I voted yesterday, though I'm not sure why. The only race on the ballot was a state Supreme Court contest with four candidates. I knew very little about any of them, and I was left to wonder once again why we vote for judges. "I want my vote heard," say proponents. "The right to vote is sacred." But what good does it do you to vote when you don't know anything about the candidates?
Each time someone defends voting for judges, I ask him or her to name the judicial candidates on the ballot. Can't do that? Then name the last judge you voted for. Can't do that? Then what good was your voting? You may as well draw names out of a hat.
There is a better way: Have state judges appointed by the governor, perhaps with advice and consent of legislators, from a list of qualified candidates vetted by the State Bar. Reserve for the public the right to recall judges before their terms expire and the right to approve or disapprove of judges (and thereby remove them) in a referendum at the end of a six-year or eight-year term. This system would preserve public influence without the corrosive effects of judges begging for and potentially being influenced by campaign donations.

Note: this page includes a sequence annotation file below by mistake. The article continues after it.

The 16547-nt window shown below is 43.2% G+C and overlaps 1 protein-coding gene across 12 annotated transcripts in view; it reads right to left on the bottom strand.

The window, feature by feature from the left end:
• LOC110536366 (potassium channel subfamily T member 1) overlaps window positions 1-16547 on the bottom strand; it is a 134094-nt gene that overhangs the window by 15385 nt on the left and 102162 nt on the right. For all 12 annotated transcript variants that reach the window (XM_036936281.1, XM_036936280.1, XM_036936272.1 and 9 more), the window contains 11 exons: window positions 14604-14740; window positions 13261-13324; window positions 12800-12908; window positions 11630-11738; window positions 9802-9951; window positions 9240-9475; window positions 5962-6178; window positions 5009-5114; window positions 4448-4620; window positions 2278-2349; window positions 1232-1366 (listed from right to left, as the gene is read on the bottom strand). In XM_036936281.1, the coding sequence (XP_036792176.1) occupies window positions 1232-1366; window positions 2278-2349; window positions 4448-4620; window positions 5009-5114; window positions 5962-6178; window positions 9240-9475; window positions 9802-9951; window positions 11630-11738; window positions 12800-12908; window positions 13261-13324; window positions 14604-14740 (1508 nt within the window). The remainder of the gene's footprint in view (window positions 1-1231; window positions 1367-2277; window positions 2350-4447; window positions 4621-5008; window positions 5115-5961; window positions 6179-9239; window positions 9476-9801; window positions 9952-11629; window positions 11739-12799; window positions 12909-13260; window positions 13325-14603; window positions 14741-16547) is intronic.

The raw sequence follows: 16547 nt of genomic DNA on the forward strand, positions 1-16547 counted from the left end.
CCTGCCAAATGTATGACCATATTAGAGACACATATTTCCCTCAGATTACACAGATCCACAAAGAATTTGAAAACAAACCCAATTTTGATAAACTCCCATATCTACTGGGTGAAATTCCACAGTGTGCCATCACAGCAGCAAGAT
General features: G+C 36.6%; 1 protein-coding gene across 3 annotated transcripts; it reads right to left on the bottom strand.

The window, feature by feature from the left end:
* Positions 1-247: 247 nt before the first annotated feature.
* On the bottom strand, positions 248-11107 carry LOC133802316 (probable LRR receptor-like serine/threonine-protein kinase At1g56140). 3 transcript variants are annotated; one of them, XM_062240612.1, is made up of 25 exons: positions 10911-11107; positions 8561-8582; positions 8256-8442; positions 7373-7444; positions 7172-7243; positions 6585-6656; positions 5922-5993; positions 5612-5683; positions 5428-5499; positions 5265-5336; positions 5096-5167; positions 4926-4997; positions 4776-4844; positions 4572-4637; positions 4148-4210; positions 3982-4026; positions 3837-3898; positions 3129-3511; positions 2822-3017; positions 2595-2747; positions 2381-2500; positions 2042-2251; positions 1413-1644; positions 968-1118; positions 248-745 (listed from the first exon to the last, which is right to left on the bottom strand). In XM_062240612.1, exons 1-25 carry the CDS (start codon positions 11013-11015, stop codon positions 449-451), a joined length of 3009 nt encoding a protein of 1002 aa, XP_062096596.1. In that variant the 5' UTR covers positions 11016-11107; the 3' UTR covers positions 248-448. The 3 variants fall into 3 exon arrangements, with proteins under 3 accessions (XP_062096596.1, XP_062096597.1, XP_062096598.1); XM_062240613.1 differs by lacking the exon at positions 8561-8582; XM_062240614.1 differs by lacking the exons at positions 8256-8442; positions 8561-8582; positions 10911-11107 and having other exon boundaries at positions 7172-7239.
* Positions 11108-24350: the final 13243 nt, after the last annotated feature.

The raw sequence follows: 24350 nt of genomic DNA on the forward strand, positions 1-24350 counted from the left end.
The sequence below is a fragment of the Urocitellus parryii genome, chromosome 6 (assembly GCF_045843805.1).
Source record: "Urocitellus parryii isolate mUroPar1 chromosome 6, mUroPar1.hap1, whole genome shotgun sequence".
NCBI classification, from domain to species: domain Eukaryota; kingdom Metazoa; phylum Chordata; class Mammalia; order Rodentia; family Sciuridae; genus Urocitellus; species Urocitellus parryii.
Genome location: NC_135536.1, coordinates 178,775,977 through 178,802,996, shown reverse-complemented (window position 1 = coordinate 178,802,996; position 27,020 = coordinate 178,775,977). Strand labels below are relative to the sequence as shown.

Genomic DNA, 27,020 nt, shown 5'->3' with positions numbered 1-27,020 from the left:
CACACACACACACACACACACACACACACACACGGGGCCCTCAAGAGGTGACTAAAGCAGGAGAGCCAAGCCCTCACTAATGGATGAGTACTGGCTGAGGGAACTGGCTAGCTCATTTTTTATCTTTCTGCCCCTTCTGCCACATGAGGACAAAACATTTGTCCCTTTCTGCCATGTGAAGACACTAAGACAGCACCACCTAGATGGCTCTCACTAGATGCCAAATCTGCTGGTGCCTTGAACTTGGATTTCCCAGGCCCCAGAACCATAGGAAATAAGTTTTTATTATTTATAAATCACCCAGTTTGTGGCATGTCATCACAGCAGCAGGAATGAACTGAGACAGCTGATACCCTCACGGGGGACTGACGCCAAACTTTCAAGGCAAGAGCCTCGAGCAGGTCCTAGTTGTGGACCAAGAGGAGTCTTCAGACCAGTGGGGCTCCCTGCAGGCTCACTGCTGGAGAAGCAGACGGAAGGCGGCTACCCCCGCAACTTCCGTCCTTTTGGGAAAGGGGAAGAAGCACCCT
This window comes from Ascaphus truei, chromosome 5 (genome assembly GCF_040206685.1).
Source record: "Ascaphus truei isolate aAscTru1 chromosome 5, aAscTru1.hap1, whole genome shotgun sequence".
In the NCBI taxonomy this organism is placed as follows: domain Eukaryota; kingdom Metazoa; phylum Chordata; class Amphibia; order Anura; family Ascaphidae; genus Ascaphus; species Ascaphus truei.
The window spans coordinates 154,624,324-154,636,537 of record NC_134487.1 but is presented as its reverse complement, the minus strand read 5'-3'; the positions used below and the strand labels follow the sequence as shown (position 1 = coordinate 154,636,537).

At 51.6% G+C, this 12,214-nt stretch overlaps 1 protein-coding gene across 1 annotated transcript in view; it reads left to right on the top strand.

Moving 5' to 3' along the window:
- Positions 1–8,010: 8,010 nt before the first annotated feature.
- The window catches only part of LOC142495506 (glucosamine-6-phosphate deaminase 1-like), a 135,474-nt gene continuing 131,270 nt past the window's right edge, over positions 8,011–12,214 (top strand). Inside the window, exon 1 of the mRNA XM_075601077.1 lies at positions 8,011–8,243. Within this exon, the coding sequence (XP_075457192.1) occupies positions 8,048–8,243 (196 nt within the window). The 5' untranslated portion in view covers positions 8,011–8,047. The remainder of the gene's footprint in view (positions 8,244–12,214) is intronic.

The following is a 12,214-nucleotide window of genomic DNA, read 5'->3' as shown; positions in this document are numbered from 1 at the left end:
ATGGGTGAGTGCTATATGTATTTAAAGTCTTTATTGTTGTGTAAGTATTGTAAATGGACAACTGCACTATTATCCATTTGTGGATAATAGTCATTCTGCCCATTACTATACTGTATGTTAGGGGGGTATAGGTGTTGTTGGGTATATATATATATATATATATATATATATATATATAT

While we're fixing elections, let's fix the corrupt system of allowing legislators to gerrymander their own electoral districts. This system has given us a Congress and state legislators in which few incumbents face serious opposition and where many incumbents face no opponents at all. The districts are rigged by legislative redistricting. A couple of states have taken legislators' manipulative options away and turned redistricting over the non-partisan commissions with mandates to create compact, impartial districts without regard to their impact on incumbents' future electability. A bill to do the same in North Carolina has been sent to committee, where it will assuredly die without ever being considered. Fixing redistricting would go far in fixing the impasses in Washington and the animosity between the far wings of both parties.